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The tipline has a SST column

Written By: - Date published: 8:30 am, December 7th, 2014 - 36 comments
Categories: Judith Collins, national - Tags:

Judith Collins debuted this morning as a columnist in the Sunday Star Times.

It is an interesting concept.  I am a bit of a purist and always thought that the fourth estate should be kept away from the politicians.  It is bad enough that corporate interests are so well represented.  Giving politicians a direct feed into a newspaper feels a bit North Korean to me.

She obviously feels exonerated by the Chisholm Report.  It did what was intended and acquitted her of the allegations that she had used Cameron Slater to attack former Serious Fraud Office head Adam Feeley.  It is a shame that Mark Hotchin, Cathy Odgers and Carrick Graham were not interviewed.  The allegation is that they sought to affect a SFO investigation and such activity should not be allowed in a civilised society.  As well as this Chisholm could have been asked to investigate related attacks on former head of the Financial Markets Authority.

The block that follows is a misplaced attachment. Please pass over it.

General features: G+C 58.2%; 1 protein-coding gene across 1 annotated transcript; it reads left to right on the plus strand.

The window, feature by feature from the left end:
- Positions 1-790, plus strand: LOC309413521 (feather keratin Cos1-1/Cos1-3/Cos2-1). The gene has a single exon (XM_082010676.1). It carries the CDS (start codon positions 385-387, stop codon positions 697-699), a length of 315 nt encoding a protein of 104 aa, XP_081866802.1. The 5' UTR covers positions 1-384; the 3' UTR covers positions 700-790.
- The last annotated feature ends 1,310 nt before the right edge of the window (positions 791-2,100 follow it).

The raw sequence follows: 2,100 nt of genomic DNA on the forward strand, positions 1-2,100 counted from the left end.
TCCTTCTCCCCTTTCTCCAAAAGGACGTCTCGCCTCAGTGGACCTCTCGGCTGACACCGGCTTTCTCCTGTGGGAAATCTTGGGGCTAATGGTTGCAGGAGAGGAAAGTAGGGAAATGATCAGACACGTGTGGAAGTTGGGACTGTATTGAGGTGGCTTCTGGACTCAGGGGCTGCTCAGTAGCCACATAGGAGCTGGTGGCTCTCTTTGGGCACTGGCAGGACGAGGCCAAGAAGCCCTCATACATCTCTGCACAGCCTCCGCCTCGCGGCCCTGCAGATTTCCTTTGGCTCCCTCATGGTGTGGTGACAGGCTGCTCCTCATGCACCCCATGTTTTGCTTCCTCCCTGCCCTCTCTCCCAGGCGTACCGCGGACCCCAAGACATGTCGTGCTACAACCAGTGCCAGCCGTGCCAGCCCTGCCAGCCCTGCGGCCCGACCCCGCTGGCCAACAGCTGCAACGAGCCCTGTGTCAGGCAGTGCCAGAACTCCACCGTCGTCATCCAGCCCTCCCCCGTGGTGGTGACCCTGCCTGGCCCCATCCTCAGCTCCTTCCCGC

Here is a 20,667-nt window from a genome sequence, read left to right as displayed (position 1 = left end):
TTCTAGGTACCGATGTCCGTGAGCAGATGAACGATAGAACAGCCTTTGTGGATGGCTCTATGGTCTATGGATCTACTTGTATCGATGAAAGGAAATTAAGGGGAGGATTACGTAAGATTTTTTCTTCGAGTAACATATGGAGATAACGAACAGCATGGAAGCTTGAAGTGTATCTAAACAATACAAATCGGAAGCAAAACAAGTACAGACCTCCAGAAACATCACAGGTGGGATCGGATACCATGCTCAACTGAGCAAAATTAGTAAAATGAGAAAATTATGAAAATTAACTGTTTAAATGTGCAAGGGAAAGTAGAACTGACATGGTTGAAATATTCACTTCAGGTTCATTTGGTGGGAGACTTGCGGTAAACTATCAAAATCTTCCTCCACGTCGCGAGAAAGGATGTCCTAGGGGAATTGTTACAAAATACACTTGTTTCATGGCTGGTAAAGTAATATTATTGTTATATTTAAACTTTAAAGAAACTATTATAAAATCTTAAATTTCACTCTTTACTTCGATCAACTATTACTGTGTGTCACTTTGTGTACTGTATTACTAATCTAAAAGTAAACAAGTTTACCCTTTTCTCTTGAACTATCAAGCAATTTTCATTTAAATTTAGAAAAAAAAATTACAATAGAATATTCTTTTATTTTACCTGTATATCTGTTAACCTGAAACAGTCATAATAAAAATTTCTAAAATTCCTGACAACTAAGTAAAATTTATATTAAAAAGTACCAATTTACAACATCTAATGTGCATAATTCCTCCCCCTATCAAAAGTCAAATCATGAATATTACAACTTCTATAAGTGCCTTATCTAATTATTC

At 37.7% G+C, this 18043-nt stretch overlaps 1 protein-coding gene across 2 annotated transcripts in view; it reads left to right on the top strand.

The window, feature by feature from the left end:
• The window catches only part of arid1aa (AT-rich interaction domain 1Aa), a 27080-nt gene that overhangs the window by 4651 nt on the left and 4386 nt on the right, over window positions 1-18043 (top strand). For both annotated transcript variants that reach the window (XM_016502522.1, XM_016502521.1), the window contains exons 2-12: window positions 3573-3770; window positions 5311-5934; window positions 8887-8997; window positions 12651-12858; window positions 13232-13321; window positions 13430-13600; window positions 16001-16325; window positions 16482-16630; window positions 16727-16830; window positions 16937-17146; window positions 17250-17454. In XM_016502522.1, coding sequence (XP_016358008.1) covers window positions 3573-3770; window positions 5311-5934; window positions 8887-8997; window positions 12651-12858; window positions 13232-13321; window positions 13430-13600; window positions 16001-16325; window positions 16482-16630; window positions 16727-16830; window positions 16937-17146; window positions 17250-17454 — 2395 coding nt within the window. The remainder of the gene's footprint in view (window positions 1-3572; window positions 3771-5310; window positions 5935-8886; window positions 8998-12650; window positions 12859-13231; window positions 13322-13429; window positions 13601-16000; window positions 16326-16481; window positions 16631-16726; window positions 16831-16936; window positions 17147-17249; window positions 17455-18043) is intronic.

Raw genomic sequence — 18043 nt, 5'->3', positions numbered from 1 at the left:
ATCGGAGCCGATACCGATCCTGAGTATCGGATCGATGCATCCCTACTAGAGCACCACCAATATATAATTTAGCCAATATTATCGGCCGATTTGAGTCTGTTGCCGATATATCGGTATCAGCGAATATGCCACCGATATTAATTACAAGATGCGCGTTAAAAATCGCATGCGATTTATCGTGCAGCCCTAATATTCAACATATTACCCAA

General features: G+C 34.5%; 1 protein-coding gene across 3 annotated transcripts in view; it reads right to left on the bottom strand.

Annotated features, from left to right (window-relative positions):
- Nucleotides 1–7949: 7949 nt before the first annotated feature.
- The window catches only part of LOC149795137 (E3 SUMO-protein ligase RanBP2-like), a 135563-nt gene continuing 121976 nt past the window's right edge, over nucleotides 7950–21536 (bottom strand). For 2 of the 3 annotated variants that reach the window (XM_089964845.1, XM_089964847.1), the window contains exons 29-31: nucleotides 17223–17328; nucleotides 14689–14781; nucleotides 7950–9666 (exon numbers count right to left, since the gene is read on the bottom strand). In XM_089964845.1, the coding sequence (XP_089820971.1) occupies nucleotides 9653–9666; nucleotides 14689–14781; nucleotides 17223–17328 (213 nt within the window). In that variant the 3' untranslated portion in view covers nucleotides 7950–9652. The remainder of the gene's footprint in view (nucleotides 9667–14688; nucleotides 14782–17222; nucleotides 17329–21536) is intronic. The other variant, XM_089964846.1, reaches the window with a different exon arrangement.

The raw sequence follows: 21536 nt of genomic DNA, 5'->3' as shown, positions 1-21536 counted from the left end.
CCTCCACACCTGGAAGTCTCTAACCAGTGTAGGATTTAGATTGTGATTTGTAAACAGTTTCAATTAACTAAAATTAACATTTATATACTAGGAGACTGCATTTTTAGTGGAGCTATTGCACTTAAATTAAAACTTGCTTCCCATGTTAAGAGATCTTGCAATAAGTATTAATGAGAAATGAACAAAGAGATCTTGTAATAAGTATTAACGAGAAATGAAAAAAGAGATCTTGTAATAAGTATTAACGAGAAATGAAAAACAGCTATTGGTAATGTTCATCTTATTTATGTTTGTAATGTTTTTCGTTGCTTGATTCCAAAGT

Adam Feeley was interviewed recently by reporter David Williams of the Otago Daily Times.  He had a few interesting things to say:

Yesterday, Mr Feeley, who left the SFO to take the helm at the Queenstown Lakes District Council, told the Otago Daily Times the Chisholm inquiry’s terms of reference were very narrow.

“You’ve got a report that’s given within the constraints of fairly tightly-defined terms of reference, so in that sense, yes [the decision was inevitable].”

Justice Chisholm’s 98-page report said an electronic search of Ms Collins’ email, telephone and social media records turned up “very little” relevant material; her Facebook account had been deleted and comprehensive phone records were not available.